Oh, the digital horror of it all. A triple entendre in a free piece of clever artwork on free, rotating billboard space added up to immediate removal after some complaints.
Representing both the best and worst of Richmond, mid-July's minor incident with a Greater Richmond Chamber of Commerce-sponsored digital billboard is indicative of what keeps Richmond from going over the precipice into greatness.
We're close, but, like the loser in a photo-finish snapshot, we've come up short in the end more than a few times. Let me add to the list:
- Richmond approves the state's first charter elementary school but then seemingly hamstrings it at every turn.
- Richmond hires a progressive leader for its GRTC system, but after he got nowhere championing Main Street Station as a transportation hub and urging regional leaders to determine where mass transit fell in their list of regional priorities, we lost him to Orlando.
- Back in 2000, the Richmond Braves were saying that the Diamond needed an overhaul. Some regional players wanted to renovate, others wanted to build elsewhere, so we lost the team in 2008. The AA Squirrels are great, but Nutzy could fly if The Diamond is ignored again.
- Richmond hires a progressive leader for its planning department.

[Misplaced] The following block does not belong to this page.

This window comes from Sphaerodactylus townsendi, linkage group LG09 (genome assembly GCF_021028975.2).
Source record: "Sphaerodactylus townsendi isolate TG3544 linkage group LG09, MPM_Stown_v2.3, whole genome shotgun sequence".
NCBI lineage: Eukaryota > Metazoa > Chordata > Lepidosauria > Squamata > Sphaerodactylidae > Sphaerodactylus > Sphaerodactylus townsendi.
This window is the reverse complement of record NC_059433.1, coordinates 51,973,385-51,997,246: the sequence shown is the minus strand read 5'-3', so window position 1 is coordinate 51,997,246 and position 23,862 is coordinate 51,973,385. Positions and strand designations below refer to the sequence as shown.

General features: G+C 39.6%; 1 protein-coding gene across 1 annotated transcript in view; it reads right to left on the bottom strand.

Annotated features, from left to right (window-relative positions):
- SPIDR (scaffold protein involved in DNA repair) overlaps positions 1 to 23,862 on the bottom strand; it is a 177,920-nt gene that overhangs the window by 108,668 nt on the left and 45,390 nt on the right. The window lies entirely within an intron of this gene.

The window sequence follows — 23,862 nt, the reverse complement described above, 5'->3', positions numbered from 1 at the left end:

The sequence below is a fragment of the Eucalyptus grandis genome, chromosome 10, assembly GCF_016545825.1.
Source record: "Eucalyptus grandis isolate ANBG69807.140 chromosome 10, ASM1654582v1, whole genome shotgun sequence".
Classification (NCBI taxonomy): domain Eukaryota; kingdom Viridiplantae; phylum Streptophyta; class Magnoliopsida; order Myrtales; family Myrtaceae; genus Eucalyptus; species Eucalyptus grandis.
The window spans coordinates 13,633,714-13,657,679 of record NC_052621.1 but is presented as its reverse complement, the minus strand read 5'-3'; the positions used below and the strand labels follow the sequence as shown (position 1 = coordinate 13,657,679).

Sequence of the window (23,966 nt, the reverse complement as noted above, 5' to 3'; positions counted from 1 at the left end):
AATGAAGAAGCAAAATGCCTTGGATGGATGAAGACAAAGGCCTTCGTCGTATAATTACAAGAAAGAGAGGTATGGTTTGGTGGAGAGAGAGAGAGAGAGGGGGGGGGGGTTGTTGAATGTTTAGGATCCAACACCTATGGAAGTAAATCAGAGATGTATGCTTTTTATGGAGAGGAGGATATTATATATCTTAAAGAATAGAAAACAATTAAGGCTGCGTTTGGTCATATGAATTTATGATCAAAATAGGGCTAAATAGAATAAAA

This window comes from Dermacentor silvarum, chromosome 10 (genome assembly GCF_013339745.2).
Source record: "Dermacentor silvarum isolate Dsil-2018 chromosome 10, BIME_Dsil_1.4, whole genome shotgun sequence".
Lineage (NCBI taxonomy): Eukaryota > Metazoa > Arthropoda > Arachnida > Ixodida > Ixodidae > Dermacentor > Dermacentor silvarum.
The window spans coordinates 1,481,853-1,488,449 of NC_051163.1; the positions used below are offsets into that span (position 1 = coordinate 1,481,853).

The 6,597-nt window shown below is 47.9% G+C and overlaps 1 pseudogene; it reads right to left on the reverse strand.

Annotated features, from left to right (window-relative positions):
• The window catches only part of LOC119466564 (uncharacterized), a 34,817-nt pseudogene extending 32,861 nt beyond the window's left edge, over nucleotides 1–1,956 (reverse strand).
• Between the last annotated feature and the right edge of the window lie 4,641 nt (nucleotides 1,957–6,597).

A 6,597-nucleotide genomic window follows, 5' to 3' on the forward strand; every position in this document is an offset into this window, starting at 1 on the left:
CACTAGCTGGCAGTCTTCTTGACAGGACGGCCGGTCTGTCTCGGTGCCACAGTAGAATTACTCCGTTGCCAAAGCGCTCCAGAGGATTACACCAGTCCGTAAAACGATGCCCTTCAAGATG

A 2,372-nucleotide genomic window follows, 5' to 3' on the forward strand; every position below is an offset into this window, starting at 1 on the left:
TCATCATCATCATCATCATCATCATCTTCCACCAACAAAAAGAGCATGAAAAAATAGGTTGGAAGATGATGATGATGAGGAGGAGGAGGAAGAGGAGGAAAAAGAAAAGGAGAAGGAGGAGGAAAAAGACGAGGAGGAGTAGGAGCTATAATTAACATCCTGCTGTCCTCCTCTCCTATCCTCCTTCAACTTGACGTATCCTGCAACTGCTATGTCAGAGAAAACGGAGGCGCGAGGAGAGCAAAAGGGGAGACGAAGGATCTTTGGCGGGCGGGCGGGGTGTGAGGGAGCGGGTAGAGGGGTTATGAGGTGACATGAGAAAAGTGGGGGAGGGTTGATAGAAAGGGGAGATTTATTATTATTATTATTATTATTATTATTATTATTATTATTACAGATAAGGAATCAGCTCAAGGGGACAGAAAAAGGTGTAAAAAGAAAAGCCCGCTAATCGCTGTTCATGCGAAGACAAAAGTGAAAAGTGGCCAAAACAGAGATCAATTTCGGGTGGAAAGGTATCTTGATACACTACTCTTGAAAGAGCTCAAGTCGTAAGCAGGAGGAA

- She is outspoken about the riverfront, giving the public access to the river and maintaining its historic views. She is demoted and then leaves for a consulting job in Abu Dhabi.
Now back to that billboard dust-up.
With artwork and a slogan — "Get Off in Richmond" — by a staffer at local ad firm J H I, this was originally a poster, one of the top three in a competition held through the i.e.* initiative, an innovation- and entrepreneur-focused website community and series of events. "The billboard was not part of the initial plan but a ‘Hey, this might be an innovative and different way of enlivening the I-95 corridor,' which is one of our priorities right now," says Lesley Bruno, the GRCC's marketing director. Less than 48 hours after the billboard appeared, the GRCC had it taken down. "We actually received a lot of positive feedback," Bruno says, "but the negative feedback threatened to overshadow all of the goodwill we've worked hard to establish for i.e. *."
No one is ever in 100 percent agreement on any ad campaign or slogan, at least the good ones. As a quote hanging in The Martin Agency says, "If your ideas are any good, you'll have to ram them down people's throats."
Not leaving the board up didn't let Richmond get down with its bad self, and that's a shame